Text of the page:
A prolonged slowdown in China would have substantial global spillovers, IMF Managing Director Kristalina Georgieva said on Thursday, but added that Beijing has room to adjust policy to provide support.
The International Monetary Fund on Tuesday cut its growth forecast for China this year to 4.4%, well below Beijing’s target of around 5.5%, on the risks of widespread COVID-19 lockdowns and supply chain disruptions.
In a video speech to the annual Boao Forum for Asia, Georgieva said China’s actions to counter its economic slowdown are vital for the global recovery.
“Fortunately, China has policy space to provide macroeconomic policy support, including shifting the focus toward vulnerable households to strengthen consumption, which can also help support China’s climate goals by steering economic activity to lower-carbon sectors,” Georgieva added.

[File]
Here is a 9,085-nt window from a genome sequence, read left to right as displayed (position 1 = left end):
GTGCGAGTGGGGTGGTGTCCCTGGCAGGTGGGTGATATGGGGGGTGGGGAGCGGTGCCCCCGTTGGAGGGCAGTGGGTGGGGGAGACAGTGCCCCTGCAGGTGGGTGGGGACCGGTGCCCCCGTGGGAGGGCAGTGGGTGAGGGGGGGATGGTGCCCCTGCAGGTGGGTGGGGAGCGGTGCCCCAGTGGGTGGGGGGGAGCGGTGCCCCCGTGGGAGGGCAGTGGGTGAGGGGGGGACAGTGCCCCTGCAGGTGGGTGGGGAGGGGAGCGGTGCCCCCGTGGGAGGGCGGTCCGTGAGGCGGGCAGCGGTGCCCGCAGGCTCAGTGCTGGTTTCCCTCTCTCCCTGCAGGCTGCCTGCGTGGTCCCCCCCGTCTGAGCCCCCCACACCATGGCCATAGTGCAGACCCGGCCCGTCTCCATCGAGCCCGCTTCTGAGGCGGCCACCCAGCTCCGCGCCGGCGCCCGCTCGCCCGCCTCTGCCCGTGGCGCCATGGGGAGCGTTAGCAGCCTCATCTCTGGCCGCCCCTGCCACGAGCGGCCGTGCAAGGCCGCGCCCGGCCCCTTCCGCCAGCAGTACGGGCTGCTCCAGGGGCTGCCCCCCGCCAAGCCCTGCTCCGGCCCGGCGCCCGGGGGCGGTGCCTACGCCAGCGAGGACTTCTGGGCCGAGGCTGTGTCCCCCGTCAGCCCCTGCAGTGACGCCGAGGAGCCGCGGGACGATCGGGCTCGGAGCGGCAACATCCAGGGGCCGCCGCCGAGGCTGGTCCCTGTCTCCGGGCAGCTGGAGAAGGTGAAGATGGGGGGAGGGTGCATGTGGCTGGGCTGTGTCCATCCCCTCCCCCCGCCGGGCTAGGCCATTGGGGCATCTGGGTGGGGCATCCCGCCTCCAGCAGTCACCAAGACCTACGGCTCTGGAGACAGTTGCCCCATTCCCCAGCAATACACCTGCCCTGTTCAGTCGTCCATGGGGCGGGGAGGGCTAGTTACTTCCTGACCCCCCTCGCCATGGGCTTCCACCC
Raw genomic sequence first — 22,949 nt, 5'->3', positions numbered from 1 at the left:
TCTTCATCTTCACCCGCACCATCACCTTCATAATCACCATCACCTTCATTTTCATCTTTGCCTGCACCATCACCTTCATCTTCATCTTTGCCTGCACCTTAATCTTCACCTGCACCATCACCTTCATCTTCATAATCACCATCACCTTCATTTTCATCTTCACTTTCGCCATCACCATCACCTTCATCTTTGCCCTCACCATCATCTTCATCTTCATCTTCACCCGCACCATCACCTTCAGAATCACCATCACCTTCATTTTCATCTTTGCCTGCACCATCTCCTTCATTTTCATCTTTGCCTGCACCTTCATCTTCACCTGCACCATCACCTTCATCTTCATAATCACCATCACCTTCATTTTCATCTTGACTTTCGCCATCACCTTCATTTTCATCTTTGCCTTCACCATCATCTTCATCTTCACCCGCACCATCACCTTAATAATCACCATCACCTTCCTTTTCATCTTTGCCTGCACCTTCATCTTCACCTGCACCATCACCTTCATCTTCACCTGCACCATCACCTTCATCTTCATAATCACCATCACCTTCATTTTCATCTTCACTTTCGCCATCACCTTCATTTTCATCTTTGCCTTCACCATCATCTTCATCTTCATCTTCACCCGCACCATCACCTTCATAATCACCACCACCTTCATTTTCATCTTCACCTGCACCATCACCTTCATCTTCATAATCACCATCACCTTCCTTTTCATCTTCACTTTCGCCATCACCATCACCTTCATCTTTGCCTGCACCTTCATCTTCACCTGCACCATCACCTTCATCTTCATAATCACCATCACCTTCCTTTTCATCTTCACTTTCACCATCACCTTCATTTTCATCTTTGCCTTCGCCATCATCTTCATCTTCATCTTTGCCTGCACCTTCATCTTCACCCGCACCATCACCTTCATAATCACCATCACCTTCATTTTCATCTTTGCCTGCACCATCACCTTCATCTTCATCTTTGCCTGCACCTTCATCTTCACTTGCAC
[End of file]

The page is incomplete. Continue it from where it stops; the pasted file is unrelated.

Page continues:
“Stronger policy efforts in the property sector can also help secure a balanced recovery.”
At the same venue, China’s President Xi Jinping said China’s economy is resilient and that its long-term trend had not changed.
In light of growing headwinds, foreign brokerages have also been slashing GDP forecasts for China, after weakness in March activity data raised outlook risks as the lockdown in the mega city of Shanghai drags on.
Barclays on Tuesday cut their already below-consensus forecast to 4.3%, from 4.5% previously, while BofA downgraded their forecast for this year to 4.2%, from 4.8% before.
Nomura on Thursday revised their forecast to 3.9% this year, from 4.3% previously, and second-quarter growth is expected to expand by a meagre 1.8%, according to their baseline estimates.